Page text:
So far then, the Eee Slate EP121 has been holding up very well indeed. It's nicely designed, fairly well-built, comfortable to hold and well-connected, with a superb screen and impressive speakers by tablet standards. Its responsiveness, large display, stylus 'pointer' and excellent wireless keyboard combined with meaty specifications make it easily the most usable Windows 7 tablet we've seen, and it runs quietly even when under load, something the MSI WindPad 100W couldn't even manage with an Atom running at its core.
However, the Slate pays the price for its powerful components in battery life. During average use with the screen at full brightness we managed just under three hours, while playing back a looped video at 50 percent screen brightness and with wireless radios disabled still netted us only three hours and ten minutes. That's poor by any standard, but especially grim when compared to the nine hours and more you would get from an Android or IOS tablet.
When you get right down to it, however, that's not a completely fair comparison. If you want a multimedia and browsing tablet that can also do light productivity, the iPad 2 and Eee Pad Transformer will serve you well. But if you want the ability to run the same software as on your laptop or desktop, Windows is the only way to go - and frankly, this is the first tablet on which Microsoft's OS feels truly usable.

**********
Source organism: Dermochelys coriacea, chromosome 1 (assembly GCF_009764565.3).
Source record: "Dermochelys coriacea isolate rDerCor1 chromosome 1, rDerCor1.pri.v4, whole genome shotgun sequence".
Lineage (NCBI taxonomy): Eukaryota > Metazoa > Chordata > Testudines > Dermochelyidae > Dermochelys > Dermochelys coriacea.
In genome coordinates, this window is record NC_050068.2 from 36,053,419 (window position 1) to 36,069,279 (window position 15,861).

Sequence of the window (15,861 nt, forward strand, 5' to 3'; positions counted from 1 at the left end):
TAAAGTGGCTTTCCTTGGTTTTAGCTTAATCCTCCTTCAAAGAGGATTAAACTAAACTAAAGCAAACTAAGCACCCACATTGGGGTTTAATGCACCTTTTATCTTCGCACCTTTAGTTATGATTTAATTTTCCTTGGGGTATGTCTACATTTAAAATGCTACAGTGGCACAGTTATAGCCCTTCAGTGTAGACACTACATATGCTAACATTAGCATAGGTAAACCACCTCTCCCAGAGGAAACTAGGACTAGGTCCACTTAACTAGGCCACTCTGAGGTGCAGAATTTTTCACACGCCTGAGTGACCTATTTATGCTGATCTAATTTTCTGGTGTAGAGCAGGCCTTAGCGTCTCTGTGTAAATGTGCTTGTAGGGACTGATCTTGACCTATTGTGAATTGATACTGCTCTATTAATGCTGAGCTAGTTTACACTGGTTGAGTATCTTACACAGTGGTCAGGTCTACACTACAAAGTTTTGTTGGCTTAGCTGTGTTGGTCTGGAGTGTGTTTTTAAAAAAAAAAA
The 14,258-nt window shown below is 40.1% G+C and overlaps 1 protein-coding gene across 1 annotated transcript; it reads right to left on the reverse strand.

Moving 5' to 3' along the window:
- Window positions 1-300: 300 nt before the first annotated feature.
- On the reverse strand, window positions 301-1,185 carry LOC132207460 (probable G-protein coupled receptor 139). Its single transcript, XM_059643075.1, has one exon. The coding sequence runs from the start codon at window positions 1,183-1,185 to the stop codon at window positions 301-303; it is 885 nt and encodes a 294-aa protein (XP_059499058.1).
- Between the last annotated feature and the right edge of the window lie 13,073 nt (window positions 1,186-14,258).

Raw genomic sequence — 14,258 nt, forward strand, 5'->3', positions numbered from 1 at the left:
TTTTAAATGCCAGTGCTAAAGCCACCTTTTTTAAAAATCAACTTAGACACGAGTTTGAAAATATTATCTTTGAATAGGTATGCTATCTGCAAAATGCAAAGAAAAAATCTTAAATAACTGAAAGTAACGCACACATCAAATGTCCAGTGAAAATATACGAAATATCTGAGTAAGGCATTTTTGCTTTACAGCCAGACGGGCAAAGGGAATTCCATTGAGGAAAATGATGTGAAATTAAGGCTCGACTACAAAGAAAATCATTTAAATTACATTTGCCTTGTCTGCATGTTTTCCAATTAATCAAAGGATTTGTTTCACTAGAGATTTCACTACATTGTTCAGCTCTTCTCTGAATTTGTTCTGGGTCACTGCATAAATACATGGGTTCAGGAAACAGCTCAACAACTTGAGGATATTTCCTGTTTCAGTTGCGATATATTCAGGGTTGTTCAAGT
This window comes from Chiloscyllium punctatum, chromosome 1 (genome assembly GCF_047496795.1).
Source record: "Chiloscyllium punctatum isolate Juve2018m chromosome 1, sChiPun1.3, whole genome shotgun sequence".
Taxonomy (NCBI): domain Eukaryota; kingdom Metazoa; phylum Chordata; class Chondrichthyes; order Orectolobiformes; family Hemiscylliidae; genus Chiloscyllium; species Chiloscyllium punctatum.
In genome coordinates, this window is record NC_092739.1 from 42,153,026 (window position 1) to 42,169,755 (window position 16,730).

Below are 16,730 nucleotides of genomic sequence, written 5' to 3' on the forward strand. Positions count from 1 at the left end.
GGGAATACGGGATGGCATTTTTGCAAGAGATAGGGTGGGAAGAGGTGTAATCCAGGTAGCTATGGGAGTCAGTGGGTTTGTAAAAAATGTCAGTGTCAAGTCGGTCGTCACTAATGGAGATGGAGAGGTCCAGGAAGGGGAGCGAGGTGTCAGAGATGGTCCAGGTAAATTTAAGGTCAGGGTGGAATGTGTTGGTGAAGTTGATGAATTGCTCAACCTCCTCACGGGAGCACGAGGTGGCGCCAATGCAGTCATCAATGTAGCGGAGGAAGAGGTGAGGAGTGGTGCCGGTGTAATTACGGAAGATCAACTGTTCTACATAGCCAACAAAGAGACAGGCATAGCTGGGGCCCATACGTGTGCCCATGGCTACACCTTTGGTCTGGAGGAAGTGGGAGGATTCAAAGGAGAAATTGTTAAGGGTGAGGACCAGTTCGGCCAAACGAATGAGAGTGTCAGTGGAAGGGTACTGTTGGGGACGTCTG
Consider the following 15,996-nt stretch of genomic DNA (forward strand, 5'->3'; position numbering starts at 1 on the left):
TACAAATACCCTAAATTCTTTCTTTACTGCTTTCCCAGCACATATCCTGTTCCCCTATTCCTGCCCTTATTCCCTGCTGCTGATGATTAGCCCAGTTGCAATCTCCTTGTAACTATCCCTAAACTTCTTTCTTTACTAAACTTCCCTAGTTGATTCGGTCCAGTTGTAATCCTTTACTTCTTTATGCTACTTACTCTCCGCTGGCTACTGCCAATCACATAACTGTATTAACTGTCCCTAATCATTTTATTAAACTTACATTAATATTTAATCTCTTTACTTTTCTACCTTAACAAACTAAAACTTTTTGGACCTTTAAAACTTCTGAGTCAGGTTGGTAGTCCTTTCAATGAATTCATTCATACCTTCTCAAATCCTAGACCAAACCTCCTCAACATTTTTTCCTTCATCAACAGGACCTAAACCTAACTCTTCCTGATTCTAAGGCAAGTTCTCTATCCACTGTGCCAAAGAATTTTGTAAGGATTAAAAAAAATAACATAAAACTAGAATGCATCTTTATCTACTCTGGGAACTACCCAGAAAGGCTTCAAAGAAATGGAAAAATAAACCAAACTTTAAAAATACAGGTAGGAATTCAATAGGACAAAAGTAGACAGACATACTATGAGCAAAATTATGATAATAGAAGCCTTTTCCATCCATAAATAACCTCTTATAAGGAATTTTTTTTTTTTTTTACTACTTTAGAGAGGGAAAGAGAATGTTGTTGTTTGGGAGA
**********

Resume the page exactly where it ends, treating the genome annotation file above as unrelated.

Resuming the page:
Unfortunately, the next hurdle is price. At a whopping £998, the Slate is far from a value proposition, especially compared to the £400 iPad 2 or £380 Transformer. On the other hand, if you look at it as a designer tool and compare to an alternative like the £700 Wacom Cintiq, it suddenly seems like a far more reasonable proposition.
Asus' Eee Slate EP121 is a unique Windows tablet that has a lot going for it. A beautiful 12.1in IPS screen offers both capacitive and pen feedback with the included Wacom stylus, making it an intriguing artist's and designer's tool. Powerful internals ensure Windows 7 rarely feels less than smooth, while comprehensive connectivity and surprisingly good speakers are the icing on the cake.
However, poor battery life and its incredibly high price limits the Slate's appeal to a niche audience of well-heeled, productivity-oriented individuals who don't need to stray too far from a power outlet.